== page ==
Vaarwel Belgie en dankjewel
( Farewell to Belgium and thank you)
Today is our last day in Belgium. Yesterday we crossed the border into France to visit VC Corner cemetery and the Battle of Fromelles Museum. The museum is solely dedicated to Australia’s involvement in the battle on July 19 and 20, 1916, their first battle on the Western Front. The shocking casualty statistics can be easily quoted or researched, but the poignancy and emotion of the battle, and its consequences, cannot be fully comprehended until these sites are visited. The discover of the ‘Lost Diggers of Fromelles’ their exhumation and subsequent identification (of some), is a moving story.
Today, Thursday, the tour focused on the Battle of Polygon Wood, part of the campaign known to most as ‘Paaschendale. We visited Johan at his cafe, Cafe De Dreve (also known as the ANZAC cafe. Johan is an amateur archaeologist who has, for many years been involved in investigating WW1 tunnels. In addition he has actively participated in the exhumation of bodies, mainly Australian, and their identification. He was asked to assist with the Lost Diggers of Fromelles project.
Of particular note are the Zonnebeke Five. In 2006, while excavating for a new gas line, 5 bodies were discovered. Johan was called in to assist in their exhumation and identification. Though it may sound a little gruesome, the first 4 graves were ‘normal’. That is, probably just buried as quickly as possible with little ceremony. However, when Johan got to the 5th grave, he noticed something different. This body had been carefully wrapped in a groundsheet becoming almost mummified. In addition in wasn’t in the straight line of the others – it was pointed in a different direction. To Australia, or home.
Johan, did further comprehensive research and discovered that the soldier was John Hunter who had been buried by his younger brother Jim. Jim took great care in burying Jack, despite the tumult of war going on around him. Jim survived the war and his last word was “Jack”.
Johan is passionate about these 5, especially John Hunter, but also 2 others who have recently been exhumed and identified. All 7 soldiers are now buried in a separate line at Polygon Wood Cemetery. Johan visits these graves nearly every day, touches them and just says ‘D’day mate’.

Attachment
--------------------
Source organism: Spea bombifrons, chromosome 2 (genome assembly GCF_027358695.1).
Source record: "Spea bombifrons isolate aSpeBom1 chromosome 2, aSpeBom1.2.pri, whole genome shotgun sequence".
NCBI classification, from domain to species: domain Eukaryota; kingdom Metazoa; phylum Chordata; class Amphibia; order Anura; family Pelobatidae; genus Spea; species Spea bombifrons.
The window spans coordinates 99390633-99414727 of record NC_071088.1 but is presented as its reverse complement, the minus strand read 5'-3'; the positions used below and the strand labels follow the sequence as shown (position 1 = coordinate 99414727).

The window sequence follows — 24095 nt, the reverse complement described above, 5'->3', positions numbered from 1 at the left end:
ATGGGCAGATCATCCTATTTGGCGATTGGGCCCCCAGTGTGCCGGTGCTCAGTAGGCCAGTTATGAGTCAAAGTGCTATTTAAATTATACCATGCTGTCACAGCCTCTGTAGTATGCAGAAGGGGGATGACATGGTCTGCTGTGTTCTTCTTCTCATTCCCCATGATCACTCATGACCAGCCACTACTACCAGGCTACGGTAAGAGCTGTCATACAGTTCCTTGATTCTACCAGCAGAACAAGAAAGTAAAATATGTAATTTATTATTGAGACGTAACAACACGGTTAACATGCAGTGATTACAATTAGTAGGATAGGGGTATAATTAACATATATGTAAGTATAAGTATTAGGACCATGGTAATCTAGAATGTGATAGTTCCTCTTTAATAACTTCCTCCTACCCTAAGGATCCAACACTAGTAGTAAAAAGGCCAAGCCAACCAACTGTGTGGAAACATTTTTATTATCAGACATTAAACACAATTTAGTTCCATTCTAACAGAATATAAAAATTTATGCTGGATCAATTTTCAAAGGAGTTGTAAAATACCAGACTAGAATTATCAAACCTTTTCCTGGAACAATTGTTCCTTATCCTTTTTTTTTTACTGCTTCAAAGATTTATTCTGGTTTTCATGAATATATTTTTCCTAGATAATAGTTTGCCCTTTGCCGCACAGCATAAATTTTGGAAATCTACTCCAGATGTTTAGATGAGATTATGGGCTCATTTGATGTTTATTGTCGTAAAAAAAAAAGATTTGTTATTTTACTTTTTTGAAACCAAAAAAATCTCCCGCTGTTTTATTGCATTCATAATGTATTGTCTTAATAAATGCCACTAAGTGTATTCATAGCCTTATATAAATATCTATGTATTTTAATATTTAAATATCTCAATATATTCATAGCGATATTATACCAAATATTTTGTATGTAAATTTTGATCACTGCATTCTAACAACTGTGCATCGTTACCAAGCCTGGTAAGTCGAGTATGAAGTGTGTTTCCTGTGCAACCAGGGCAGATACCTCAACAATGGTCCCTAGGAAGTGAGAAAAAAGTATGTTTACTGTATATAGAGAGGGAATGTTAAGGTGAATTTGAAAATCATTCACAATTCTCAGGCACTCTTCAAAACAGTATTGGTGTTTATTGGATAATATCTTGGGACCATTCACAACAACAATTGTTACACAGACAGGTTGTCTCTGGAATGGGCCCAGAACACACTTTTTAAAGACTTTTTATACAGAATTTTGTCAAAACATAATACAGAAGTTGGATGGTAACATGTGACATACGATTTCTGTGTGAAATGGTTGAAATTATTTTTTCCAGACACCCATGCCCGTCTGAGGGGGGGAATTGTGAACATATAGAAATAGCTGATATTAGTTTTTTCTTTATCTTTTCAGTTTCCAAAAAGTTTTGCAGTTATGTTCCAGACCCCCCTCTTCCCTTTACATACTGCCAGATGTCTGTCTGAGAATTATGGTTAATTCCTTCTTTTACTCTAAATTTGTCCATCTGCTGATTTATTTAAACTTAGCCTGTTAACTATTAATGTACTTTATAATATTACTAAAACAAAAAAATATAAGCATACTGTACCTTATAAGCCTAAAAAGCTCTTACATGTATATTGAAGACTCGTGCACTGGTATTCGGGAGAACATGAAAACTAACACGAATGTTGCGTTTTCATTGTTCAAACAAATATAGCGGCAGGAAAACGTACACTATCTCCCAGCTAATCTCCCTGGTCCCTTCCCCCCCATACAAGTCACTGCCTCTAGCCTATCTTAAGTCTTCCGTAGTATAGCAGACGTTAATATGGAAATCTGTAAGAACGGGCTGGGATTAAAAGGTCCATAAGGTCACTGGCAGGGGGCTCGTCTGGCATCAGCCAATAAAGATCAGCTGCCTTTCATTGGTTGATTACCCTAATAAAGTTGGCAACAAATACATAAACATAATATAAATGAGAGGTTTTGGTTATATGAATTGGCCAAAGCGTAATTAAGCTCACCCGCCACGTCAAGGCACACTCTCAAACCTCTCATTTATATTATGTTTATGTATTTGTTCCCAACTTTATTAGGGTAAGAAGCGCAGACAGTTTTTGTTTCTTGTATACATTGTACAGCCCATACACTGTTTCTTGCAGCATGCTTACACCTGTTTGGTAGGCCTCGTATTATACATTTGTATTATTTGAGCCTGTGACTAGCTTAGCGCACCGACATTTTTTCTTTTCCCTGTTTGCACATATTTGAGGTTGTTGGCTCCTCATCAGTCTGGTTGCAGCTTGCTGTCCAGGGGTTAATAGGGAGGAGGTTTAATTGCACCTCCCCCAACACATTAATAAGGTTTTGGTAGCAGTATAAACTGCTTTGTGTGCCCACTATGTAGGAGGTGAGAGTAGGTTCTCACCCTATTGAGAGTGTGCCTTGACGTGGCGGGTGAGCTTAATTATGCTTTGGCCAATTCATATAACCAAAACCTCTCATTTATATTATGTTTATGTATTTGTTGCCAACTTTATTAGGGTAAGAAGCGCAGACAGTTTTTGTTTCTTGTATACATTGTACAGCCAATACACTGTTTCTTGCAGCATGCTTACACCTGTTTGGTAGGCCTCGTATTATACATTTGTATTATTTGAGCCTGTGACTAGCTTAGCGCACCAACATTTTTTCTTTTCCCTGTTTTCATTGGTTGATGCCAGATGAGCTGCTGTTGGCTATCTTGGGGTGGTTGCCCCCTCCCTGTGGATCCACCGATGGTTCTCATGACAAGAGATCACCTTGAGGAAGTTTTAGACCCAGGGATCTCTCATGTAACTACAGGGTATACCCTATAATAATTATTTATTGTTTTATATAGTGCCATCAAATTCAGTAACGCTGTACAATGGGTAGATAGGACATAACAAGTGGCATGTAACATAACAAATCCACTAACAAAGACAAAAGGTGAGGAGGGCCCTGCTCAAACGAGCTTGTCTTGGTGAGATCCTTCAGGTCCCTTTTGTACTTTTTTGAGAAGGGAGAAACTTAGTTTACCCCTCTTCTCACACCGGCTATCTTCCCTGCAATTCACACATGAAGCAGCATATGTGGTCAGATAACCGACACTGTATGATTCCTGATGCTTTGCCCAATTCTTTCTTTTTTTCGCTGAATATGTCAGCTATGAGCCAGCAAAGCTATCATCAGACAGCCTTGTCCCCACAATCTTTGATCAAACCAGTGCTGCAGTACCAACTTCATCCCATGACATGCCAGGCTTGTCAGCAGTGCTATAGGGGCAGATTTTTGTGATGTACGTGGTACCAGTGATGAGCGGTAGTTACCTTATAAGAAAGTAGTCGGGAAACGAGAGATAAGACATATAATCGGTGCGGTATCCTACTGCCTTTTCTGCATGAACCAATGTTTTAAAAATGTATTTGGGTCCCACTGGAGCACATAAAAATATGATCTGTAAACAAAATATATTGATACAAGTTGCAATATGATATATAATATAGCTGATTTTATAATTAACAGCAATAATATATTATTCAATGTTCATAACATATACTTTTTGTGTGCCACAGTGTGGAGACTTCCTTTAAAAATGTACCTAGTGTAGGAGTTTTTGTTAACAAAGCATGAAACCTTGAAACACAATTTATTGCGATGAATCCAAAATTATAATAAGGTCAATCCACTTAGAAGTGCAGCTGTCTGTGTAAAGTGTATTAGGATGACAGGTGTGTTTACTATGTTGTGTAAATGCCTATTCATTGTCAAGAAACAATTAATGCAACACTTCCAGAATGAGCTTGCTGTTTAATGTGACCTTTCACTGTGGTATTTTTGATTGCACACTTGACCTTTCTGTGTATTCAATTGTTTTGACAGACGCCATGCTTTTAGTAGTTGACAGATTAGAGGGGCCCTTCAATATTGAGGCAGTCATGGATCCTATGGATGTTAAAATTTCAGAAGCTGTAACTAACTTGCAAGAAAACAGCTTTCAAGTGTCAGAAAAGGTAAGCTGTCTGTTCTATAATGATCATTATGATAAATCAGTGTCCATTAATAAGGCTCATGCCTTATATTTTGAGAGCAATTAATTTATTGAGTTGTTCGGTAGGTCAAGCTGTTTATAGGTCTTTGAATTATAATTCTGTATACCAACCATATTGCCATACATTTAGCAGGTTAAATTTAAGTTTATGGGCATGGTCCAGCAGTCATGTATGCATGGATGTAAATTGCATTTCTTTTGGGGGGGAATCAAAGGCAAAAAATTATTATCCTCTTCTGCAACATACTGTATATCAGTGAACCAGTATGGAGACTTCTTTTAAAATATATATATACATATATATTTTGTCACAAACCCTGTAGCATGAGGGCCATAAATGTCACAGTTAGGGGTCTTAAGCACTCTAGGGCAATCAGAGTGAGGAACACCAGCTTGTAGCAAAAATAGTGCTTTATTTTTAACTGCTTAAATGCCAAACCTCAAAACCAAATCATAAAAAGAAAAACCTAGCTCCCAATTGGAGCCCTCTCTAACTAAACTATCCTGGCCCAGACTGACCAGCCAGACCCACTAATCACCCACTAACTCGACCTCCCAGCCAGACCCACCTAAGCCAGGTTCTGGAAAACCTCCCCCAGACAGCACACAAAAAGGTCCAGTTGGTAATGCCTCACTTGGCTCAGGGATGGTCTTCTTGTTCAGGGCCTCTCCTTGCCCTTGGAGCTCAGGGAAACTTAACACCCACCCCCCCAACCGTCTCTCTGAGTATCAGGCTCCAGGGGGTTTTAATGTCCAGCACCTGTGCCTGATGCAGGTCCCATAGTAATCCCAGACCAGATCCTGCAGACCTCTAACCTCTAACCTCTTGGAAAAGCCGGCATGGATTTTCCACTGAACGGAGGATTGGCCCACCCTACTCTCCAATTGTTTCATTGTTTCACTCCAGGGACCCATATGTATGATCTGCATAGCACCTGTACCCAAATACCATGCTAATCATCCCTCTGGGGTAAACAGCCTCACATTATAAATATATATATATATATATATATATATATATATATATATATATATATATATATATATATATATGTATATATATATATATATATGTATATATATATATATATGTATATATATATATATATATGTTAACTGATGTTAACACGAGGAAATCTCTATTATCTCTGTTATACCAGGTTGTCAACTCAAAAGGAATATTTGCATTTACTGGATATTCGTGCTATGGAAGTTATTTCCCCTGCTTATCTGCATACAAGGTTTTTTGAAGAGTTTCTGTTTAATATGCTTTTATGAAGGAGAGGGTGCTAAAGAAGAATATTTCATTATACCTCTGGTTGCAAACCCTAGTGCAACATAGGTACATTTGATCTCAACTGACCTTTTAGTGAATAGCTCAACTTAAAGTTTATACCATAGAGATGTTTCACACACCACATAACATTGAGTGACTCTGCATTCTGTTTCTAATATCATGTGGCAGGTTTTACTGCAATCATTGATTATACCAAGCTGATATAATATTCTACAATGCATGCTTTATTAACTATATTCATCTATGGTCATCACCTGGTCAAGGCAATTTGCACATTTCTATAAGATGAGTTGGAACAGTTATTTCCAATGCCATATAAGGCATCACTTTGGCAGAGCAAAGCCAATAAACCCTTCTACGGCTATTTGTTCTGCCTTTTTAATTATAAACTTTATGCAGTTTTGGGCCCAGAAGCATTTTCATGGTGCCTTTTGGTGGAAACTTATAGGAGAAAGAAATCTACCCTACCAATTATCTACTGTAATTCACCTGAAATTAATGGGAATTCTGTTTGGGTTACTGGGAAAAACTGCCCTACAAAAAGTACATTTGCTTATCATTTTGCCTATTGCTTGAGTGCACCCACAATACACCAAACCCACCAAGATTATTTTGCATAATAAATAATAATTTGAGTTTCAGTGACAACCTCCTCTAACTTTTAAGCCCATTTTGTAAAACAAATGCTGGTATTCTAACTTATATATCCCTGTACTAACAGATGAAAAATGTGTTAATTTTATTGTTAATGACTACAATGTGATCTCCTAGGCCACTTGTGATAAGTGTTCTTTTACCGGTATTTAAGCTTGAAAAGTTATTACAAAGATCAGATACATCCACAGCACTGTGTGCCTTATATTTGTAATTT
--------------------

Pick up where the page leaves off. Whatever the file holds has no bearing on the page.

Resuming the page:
He has continued his passion with John Hunter and his comrades, and is now building the ‘Brothers in Arms’ memorial opposite his cafe, which is where they were discovered.
One photo shows Johan with students at the graves of the 5.
The other shows a model of the statue that is being made in Melbourne for the memorial.
Johan will be in Melbourne to do the first mould pour next year. Mark Knopfler, of Dire Straits performed at the opening on November 10th, and is returning for the official unveiling of the statue in 2019.
This is an amazing and poignant story, reflecting the sheer passion of one man and his commitment to commemorating Australian soldiers.
And the students got to hear and experience the whole story, including a guided tour of his amazing museum where they handled Lee Enfield rifles and a somewhat primitive and very heavy anti tank gun. Johan then took us through Polygon Wood and gave an explanation, with graphics, of the battle. We also visited ‘Scott’s Bunker’, so named as it was important German bunker taken by an Australian soldier called Scott.
It is primarily a self funded project.
Should anyone wish to donate visit http://brothersinarmsmemorial.org/wp/ for further information.